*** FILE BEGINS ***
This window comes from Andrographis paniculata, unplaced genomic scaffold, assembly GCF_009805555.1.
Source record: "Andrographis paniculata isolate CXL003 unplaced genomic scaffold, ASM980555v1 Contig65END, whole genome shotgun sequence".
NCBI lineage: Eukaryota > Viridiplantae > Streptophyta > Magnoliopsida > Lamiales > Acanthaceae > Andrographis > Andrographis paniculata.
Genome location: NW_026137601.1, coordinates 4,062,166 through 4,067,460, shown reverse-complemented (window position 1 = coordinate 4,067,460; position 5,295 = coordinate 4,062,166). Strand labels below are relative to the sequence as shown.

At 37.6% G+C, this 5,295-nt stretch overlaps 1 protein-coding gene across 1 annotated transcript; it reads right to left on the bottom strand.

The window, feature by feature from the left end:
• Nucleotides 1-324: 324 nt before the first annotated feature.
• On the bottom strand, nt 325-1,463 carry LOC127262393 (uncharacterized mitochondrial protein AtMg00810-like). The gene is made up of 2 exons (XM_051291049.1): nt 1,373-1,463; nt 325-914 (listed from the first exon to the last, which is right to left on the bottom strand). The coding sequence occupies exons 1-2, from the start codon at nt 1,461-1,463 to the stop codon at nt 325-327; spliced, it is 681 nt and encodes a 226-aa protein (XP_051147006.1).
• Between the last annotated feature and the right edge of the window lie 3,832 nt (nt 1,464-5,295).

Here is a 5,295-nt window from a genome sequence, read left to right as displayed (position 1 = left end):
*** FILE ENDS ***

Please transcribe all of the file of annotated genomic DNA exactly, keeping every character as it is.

This window comes from Andrographis paniculata, unplaced genomic scaffold, assembly GCF_009805555.1.
Source record: "Andrographis paniculata isolate CXL003 unplaced genomic scaffold, ASM980555v1 Contig65END, whole genome shotgun sequence".
NCBI lineage: Eukaryota > Viridiplantae > Streptophyta > Magnoliopsida > Lamiales > Acanthaceae > Andrographis > Andrographis paniculata.
Genome location: NW_026137601.1, coordinates 4,062,166 through 4,067,460, shown reverse-complemented (window position 1 = coordinate 4,067,460; position 5,295 = coordinate 4,062,166). Strand labels below are relative to the sequence as shown.

At 37.6% G+C, this 5,295-nt stretch overlaps 1 protein-coding gene across 1 annotated transcript; it reads right to left on the bottom strand.

The window, feature by feature from the left end:
• Nucleotides 1-324: 324 nt before the first annotated feature.
• On the bottom strand, nt 325-1,463 carry LOC127262393 (uncharacterized mitochondrial protein AtMg00810-like). The gene is made up of 2 exons (XM_051291049.1): nt 1,373-1,463; nt 325-914 (listed from the first exon to the last, which is right to left on the bottom strand). The coding sequence occupies exons 1-2, from the start codon at nt 1,461-1,463 to the stop codon at nt 325-327; spliced, it is 681 nt and encodes a 226-aa protein (XP_051147006.1).
• Between the last annotated feature and the right edge of the window lie 3,832 nt (nt 1,464-5,295).

Here is a 5,295-nt window from a genome sequence, read left to right as displayed (position 1 = left end):